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Your House is on Ground Zero (and Quite Without Permission)

In all the rancor over whether or not one group of Muslims should be allowed to build a cultural center and worship space near the site of the 9/11 attacks -- which were committed by a separate and totally unrelated group of Muslims --there is one thing above all else that no one appears anxious to point out: namely, that for any white Christian to say "Ground Zero" is off limits to anyone is possibly the most deliciously and yet grotesquely ironic thing ever suggested.

After all, there is scarcely a square foot of land upon which we tread that is not, for someone, Ground Zero. I am sitting atop one now: a killing field for Cherokee, Chickasaw, Choctaw and Creek; a graveyard in which are buried the bones -- and if no longer the bones, then surely the dust -- of peoples whose evisceration occurred not so long ago, and is still remembered by those who have not the luxury of forgetting.

And so the New Yorkers who believe against all evidence that their trauma is unique in the history of the world -- or even their city for that matter -- prattle on about the "defiling" of the former World Trade Center location. Meanwhile they overlook that their precious island was itself cajoled from indigenous peoples for a handful of worthless beads. And white men have been swindling those we viewed as inferior -- be they of color, or even other white men -- ever since, especially (and this is where the geographic symbolism of their protests becomes revealing) in and around Wall Street, where the actions of wealthy investors and financiers have done far more damage than Osama Bin Laden ever could. Would that we might prohibit the construction of banks anywhere in New York so as to make a point about terrorism and our unwillingness to collaborate with it.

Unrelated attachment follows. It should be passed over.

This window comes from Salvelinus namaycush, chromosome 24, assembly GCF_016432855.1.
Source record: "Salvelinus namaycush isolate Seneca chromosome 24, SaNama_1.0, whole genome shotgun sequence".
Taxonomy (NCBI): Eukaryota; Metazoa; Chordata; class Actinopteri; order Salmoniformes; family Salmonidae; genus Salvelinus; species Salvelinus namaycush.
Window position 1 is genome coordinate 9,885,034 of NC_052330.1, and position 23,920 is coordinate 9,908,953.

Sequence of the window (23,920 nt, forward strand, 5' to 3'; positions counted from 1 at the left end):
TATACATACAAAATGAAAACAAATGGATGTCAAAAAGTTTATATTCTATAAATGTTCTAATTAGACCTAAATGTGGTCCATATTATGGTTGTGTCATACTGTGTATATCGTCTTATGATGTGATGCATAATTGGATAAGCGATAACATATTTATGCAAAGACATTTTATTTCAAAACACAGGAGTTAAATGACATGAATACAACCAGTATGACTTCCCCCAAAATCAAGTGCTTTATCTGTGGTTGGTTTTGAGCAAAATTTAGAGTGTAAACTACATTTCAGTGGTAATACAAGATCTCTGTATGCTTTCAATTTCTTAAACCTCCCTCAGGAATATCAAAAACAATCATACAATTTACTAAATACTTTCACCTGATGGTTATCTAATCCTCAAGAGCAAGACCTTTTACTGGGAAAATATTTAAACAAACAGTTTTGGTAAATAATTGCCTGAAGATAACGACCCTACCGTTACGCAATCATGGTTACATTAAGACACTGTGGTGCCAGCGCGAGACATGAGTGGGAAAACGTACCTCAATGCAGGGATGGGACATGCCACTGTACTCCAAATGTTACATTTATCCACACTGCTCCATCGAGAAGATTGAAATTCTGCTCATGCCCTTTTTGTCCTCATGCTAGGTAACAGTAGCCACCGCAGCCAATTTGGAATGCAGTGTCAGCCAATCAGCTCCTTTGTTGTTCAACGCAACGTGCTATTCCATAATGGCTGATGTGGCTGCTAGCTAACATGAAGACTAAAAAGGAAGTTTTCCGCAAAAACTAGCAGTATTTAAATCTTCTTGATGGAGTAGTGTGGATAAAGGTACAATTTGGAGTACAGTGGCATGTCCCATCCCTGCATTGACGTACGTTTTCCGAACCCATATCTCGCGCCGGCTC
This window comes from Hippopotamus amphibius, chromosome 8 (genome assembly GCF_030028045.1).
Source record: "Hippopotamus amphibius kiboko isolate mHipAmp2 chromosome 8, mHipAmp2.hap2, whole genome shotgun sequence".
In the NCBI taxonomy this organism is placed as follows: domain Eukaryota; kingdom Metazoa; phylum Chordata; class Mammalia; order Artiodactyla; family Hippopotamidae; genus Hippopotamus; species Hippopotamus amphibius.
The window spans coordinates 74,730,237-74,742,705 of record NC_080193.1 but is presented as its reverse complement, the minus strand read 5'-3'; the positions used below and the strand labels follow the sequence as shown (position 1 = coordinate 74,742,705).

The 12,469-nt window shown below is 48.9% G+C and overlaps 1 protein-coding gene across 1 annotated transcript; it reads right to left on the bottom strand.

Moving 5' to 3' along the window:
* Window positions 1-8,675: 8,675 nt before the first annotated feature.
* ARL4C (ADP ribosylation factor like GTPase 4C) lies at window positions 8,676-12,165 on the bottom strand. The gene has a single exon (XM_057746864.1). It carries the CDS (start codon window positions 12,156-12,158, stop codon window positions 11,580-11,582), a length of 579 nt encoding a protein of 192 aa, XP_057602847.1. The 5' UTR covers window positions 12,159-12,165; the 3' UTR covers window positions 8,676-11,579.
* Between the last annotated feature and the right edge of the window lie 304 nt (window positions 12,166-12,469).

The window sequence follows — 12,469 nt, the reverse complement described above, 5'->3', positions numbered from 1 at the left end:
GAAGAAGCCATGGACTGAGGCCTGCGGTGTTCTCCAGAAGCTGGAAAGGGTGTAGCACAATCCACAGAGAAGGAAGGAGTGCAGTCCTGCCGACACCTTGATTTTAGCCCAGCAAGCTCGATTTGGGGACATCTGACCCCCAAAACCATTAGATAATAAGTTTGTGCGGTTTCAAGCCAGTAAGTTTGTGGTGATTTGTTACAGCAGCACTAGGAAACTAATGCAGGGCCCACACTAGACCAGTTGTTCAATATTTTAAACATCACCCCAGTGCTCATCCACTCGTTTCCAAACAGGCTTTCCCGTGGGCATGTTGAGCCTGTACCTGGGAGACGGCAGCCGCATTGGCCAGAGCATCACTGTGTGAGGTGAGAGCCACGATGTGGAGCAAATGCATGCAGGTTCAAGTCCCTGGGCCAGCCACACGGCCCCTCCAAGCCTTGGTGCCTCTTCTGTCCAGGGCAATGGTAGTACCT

Indeed, if those protesting the Cordoba House were the least bit interested in consistency -- as opposed to being content to wallow in a type of hypocrisy both profound and typical -- they would, to a person, vacate downtown Manhattan immediately. And this they would do out of respect for the lives destroyed by people such as they: black peoples forced to build Fort Amsterdam for the Dutch, which is where Battery Park is now, or the walls that gave the famous street its name, or the roads, or the very auction blocks upon which their compatriots would be sold, thereby allowing 40 percent of white New York households to possess other human beings as property by the mid-1700s.

And they would vacate midtown too, especially any with Irish ancestry, since it was their ancestral fathers who - and so as to show how badly they desired to become white - burned down a black orphanage on 5th Avenue between 43rd and 44th during the 1863 Draft Riots. But I'm guessing there is an Irish Pub within walking distance of the former orphanage, and yet no one seems particularly concerned about the slight.